Last week we spoke about the Boonana cross-platform malware, using a malicious Java applet to deliver a cross-platform attack that attempts to download further malware to computers running Windows, Unix and Mac OS X.
Since then some we have seen variants of the original Boonana attack. The samples we have seen have been functionally the same, with the hackers behind them seemingly having obfuscated their code to try and waltz around detection.
Their attempts haven’t been good enough to get past Sophos’s products so far (including our new free anti-virus for Mac home users), and we haven’t had to update our generic detection method.
In the samples we have analysed to date, the attack specifically targets Windows and Mac OS X systems, and just happens to infect other platforms that run Java. Depending upon the flavour of Unix, it doesn’t usually complete its ‘life cycle’ if you’re not running Windows or Mac OS X systems.
Of course, we will update our detection of Troj/Boonana should we see new variants that require it.
In the meantime, watch this video I made last week demonstrating the original version of this attack on Windows, Mac OS X and Ubuntu:
A website that has made it simple for iPhone and iPad users to jailbreak their devices may not just be a headache for Apple, but also a portent for future malicious attacks.
Owners of Apple gadgets who visit the JailbreakMe website in Safari have found that all they need to jailbreak their device is slide a button to give permission, opening up the possibility of installing apps that have not been approved by the official AppStore.
Previously, jailbreaking has required users to connect their device to a computer before they can start to tamper with the set-up of their iPhone or iPad and gain access to the Cydia underground app store.
The drive-by jailbreak is possible because the website exploits a vulnerability in the way that the mobile edition of Safari (the default browser used in the iOS operating system) handles PDF files – specifically its handling of fonts.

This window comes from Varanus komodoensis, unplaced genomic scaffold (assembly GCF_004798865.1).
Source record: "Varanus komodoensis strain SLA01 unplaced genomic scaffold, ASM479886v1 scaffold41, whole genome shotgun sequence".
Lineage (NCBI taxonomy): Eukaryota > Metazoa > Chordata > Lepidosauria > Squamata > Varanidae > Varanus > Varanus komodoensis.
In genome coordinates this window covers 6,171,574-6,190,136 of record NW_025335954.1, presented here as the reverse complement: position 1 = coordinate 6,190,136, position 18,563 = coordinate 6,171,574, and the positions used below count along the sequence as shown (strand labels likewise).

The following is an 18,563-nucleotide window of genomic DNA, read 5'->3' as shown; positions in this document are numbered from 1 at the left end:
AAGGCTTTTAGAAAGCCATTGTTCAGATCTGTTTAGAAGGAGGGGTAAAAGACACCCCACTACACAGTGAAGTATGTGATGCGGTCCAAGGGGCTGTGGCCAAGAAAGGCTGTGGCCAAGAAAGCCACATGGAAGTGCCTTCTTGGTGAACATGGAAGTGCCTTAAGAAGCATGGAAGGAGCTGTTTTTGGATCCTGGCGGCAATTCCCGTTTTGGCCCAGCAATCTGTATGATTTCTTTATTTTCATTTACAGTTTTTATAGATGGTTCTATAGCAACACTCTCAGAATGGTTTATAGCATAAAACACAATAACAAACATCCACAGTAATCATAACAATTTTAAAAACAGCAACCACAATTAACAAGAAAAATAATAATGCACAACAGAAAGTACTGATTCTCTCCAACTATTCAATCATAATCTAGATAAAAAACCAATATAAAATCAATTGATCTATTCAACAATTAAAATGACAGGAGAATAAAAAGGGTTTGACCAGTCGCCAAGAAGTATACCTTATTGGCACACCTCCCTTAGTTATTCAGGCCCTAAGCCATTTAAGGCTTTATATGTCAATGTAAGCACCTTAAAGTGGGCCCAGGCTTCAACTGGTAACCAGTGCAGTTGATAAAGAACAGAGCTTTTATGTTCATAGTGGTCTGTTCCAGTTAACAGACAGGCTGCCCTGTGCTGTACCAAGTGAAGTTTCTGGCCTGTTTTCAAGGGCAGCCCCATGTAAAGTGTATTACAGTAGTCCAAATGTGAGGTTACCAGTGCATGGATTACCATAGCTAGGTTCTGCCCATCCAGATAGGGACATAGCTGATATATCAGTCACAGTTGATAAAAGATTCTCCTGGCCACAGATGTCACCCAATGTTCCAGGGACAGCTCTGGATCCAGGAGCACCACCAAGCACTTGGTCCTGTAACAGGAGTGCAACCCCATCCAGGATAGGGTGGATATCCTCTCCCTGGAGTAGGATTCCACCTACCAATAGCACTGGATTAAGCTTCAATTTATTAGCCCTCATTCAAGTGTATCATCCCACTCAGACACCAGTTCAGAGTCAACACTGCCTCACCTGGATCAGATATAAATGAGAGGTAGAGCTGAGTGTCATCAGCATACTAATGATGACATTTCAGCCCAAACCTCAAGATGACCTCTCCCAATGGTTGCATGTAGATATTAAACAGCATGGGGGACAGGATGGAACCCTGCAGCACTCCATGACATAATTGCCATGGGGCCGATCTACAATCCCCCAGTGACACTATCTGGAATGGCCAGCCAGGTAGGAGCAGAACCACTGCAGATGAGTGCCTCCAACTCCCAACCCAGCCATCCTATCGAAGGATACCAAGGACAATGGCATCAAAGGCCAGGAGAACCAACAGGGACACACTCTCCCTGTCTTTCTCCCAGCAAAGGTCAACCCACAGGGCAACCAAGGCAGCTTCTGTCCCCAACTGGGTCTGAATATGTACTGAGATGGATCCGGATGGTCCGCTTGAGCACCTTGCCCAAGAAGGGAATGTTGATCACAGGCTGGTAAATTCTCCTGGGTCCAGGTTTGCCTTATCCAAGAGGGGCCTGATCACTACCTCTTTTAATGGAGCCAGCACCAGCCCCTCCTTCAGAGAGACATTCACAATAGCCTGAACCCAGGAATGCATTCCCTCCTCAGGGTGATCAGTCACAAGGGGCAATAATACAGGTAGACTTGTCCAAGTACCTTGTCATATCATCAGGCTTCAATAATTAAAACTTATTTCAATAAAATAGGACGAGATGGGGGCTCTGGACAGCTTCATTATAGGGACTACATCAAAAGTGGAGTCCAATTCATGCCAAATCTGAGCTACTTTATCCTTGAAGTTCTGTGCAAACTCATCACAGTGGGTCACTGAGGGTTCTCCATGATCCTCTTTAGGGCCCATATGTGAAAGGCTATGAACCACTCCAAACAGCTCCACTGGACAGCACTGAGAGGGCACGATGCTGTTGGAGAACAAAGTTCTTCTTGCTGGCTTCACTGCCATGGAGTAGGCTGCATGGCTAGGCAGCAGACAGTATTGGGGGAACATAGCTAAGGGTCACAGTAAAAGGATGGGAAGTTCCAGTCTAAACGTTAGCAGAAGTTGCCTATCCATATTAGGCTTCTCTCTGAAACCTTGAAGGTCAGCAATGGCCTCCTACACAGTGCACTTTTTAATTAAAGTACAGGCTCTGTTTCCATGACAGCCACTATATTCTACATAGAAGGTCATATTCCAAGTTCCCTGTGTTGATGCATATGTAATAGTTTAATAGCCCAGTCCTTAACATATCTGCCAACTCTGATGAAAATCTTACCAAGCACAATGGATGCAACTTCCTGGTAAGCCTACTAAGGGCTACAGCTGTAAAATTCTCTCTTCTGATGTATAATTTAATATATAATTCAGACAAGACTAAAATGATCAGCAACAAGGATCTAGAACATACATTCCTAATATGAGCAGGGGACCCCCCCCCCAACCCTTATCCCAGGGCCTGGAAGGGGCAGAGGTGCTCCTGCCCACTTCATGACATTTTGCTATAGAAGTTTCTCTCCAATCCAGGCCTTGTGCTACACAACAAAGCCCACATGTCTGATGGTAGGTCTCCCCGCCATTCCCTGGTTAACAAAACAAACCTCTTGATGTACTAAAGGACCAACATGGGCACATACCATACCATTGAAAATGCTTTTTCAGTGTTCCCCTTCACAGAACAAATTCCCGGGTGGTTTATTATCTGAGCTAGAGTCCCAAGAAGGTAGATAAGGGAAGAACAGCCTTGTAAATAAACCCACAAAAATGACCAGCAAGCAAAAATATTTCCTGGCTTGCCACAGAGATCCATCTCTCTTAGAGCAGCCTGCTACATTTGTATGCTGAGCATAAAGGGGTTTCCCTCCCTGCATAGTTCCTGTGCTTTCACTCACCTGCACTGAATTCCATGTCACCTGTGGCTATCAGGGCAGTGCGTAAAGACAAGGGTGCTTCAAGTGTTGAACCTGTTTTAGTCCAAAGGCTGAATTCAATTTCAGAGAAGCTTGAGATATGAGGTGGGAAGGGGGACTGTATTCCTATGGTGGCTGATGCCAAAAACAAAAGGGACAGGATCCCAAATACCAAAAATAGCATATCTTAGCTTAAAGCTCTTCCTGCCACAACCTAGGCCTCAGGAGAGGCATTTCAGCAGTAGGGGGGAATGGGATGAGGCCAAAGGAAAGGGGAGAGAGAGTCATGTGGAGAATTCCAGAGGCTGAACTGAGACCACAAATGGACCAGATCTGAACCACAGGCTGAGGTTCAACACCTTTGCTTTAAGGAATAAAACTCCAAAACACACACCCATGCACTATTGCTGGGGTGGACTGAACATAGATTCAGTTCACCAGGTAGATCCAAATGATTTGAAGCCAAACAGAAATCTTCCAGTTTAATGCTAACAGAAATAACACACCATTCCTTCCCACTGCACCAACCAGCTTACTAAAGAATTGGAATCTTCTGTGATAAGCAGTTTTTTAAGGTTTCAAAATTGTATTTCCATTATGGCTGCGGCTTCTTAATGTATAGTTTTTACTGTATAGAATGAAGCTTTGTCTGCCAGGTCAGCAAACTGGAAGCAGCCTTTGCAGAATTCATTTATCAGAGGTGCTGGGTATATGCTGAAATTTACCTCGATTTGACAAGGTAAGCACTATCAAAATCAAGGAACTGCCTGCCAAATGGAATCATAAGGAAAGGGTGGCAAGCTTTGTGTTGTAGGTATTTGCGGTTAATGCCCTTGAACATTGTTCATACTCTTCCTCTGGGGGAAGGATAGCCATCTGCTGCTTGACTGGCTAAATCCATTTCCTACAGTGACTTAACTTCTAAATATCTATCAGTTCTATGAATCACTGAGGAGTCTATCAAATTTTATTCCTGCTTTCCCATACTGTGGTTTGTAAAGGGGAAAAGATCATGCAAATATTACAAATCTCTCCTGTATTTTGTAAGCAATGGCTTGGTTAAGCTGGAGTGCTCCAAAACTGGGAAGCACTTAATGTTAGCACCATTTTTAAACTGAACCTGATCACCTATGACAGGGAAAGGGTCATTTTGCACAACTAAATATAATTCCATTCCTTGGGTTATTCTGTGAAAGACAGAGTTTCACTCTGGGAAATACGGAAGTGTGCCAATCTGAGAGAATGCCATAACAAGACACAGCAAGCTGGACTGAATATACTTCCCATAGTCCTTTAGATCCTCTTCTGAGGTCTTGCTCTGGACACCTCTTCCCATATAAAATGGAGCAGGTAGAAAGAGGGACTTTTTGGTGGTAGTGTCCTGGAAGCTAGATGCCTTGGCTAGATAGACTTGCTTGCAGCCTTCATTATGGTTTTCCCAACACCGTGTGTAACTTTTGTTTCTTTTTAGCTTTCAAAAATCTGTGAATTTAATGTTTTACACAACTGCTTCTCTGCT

As a number of YouTube videos have demonstrated, it’s a pretty slick process:
What concerns me, and others in the security community, however, is that if simply visiting a website with your iPhone can cause it to be jailbroken – just imagine what else could hackers do by exploiting this vulnerability? Cybercriminals would be able to create booby-trapped webpages that could – if visited by an unsuspecting iPhone, iPod Touch or iPad owner – run code on visiting devices without the user’s permission.
Adobe has issued a security bulletin detailing critical vulnerabilities that have been discovered in the current versions of Adobe Flash Player for Windows, Macintosh, Solaris and Linux.
An update issued by Adobe claims to resolve 32 vulnerabilities in Flash Player – which if left unpatched could leave open a door for hackers to infect innocent users’ computers. Some of the security holes are already being exploited by malicious hackers.
Adobe is recommending that users upgrade to Adobe Flash Player 10.1.53.64.
If you’re not sure which version of the Adobe Flash Player you have installed, visit theAbout Flash Player page. Remember that if you use more than one browser on your computer you should check the version number on each.
Adobe further recommends that users of Adobe AIR version 126.96.36.19930 and earlier versions update to Adobe AIR 2.02.12610.
It is becoming more and more common for cybercriminals to exploit vulnerabilities in Adobe’s software – so it would be a very good idea for everyone to update vulnerable computers as soon as possible.
Whether you own a Windows or Mac OS X computer, if you’re a user of Apple’s Safari browser, it’s time to update your computer against a swarm of security vulnerabilities.
With the attention of most Apple devotees diverted this week towards the sleek new iPhone 4, some may have missed that the Cupertino-based company has also issued a brand new version of its web browser, Safari.
Most interestingly to us, however, is the news that Safari 5.0 not only includes new functionality, but also plugs at least 48 different security vulnerabilities that (if left unpatched) could be exploited by hackers.
Mac OS X version 10.4 users (which Safari 5 doesn’t support) aren’t left in the lurch either. Apple has issued Safari version 4.1 for those customers, which addresses the same set of security issues.
Apple’s Safari browser contains a critical, unpatched bug that attackers can use to infect Windows PCs with malicious code, researchers at US-CERT and other security firms said today.
Hackers could compromise PCs with simple “drive-by” attack tactics, researchers added.
The vulnerability, first reported by Danish vulnerability tracker Secunia and confirmed by the United States Computer Emergency Readiness Team (US-CERT), was disclosed by Polish researcher Krystian Kloskowski on Friday. The bug is caused by an error in the handling of the browser’s parent windows.
“This can be exploited to execute arbitrary code when a user visits a specially-crafted web page and closes opened pop-up windows,” said Secunia’s alert.
The vulnerability can also be exploited by attackers who dupe users into opening rigged HTML-based e-mail within Safari, added US-CERT in its advisory. That scenario likely would involve tricking users into opening malicious messages in a Web mail service, such as Gmail or Windows Live Hotmail.